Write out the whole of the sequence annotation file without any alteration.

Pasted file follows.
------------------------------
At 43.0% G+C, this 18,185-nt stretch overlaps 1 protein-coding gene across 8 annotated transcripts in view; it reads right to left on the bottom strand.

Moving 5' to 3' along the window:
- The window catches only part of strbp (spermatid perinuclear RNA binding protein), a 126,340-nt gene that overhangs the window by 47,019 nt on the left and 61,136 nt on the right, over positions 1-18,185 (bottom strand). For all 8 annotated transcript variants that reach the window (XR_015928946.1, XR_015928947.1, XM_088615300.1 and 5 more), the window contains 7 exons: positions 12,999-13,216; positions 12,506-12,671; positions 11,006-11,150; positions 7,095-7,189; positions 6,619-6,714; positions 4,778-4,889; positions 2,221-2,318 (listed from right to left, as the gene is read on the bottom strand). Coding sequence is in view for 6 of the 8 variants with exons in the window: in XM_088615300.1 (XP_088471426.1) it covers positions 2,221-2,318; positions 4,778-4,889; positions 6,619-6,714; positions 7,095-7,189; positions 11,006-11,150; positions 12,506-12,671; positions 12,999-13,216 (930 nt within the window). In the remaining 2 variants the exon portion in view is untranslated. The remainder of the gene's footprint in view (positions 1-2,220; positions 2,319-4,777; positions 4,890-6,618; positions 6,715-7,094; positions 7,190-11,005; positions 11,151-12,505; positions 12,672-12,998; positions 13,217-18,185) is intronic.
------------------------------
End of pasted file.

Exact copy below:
At 43.0% G+C, this 18,185-nt stretch overlaps 1 protein-coding gene across 8 annotated transcripts in view; it reads right to left on the bottom strand.

Moving 5' to 3' along the window:
- The window catches only part of strbp (spermatid perinuclear RNA binding protein), a 126,340-nt gene that overhangs the window by 47,019 nt on the left and 61,136 nt on the right, over positions 1-18,185 (bottom strand). For all 8 annotated transcript variants that reach the window (XR_015928946.1, XR_015928947.1, XM_088615300.1 and 5 more), the window contains 7 exons: positions 12,999-13,216; positions 12,506-12,671; positions 11,006-11,150; positions 7,095-7,189; positions 6,619-6,714; positions 4,778-4,889; positions 2,221-2,318 (listed from right to left, as the gene is read on the bottom strand). Coding sequence is in view for 6 of the 8 variants with exons in the window: in XM_088615300.1 (XP_088471426.1) it covers positions 2,221-2,318; positions 4,778-4,889; positions 6,619-6,714; positions 7,095-7,189; positions 11,006-11,150; positions 12,506-12,671; positions 12,999-13,216 (930 nt within the window). In the remaining 2 variants the exon portion in view is untranslated. The remainder of the gene's footprint in view (positions 1-2,220; positions 2,319-4,777; positions 4,890-6,618; positions 6,715-7,094; positions 7,190-11,005; positions 11,151-12,505; positions 12,672-12,998; positions 13,217-18,185) is intronic.